When I hear the Beatles song "Yellow Submarine" my mind goes back to the Christmas of 1964. Not exactly a holiday song by any stretch of the imagination, but thanks to my sister, Libby, that Beatles anthem will forever be tied to Christmas Eve.
Our parents owned an eatery by the name of The Bankhead Cafe in the little town of Lonoke, Arkansas (hereinafter referred to as LA). Back in the day, patrons included local judges, attorneys, the town plumber, the local police, relatives, friends, passers through on their way here and yon, and the occasional musical folks including, Willie Nelson, Waylon Jennings and....wait for it...Elvis Presley and his crew. (I never saw Elvis, but Daddy told me the day Elvis died that he had come in on his way back home from Little Rock to Memphis several times.)
I'm certain that Libby, who was the waitress the day "Willie and Waylon and the boys" blessed us with their presence, would rather have been serving the Beatles. (And by the way...Willie had a normal haircut...no braids.)
But I digress...
When I was little, Christmas Eve was generally a long, restless day. It always seemed to drag on and on. Momma and Daddy worked all day and into the night at the cafe. In those days, there was no cable TV. We had the three major networks and PBS. And you'd think since Christmas Eve was such a special day there would be Christmas movies and whatnot, but generally no...at least until midnight mass. And since we weren't Catholic, that was a no-no. So there you have it.
That year we had this six-foot aluminum tree with blue ornaments. I never liked that tree. If I stretched my memory I can remember having several real trees. I can recall a regular green one, a blue flocked one, a pink one and a tabletop one that sat on the dining room table. Then my folks fell in love with aluminum. Can anyone commiserate with me on how awful those things were?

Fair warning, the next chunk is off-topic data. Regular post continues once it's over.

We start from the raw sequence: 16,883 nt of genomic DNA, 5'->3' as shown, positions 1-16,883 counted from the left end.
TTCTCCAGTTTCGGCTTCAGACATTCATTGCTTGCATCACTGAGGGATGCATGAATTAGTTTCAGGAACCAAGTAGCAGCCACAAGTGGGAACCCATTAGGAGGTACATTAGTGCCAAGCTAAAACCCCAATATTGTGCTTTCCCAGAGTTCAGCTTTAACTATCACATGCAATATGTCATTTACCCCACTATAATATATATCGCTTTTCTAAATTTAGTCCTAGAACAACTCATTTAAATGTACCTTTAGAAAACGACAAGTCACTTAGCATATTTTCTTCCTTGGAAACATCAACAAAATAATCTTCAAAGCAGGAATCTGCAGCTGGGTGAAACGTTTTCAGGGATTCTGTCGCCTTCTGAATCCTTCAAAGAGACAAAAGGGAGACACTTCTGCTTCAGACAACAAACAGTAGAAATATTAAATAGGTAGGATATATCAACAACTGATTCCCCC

This particular Christmas Eve, I think Libby and one of her girlfriends were just as bored as I. We loaded into the car and went to look at Christmas lights just after darkness stole over the town. And in Lonoke, whose population sign at the edge of town boasted a whopping 2358 souls in the sixties, looking at Christmas lights took less than thirty minutes (at least for us). When we hit LA's main drag (every little town has one), Yellow Submarine came on the radio and the two teens in the front seat began to sing it with gusto. "We all lived in a yellow submarine, yellow submarine...". I wondered what in the world it had to do with Christmas or Santa or Jesus. Was Santa arriving in a submarine that year? Did he move his residence to the bottom of the sea? Were the Beatles in his elf pack? Let's face it...Ringo was a little elf-like. A true bag of goodies, in his own right.
The remainder of the night, as I stared in wonder at the aluminum tree and the prismatic relfections it made on the walls and ceiling, I hummed that iconic Beatles' tune. Just remember....I was about seven. I should have been humming "Here Comes Santa Claus". (Willie Nelson sang that on his hymns album or something.)
So when you're caroling this year, or humming your favorite holiday tune, please be mindful not to forget the one and only "Yellow Submarine". Imagine, if you will, Santa in a bright yellow furry suit as he floats away, saying, "And to all a good night".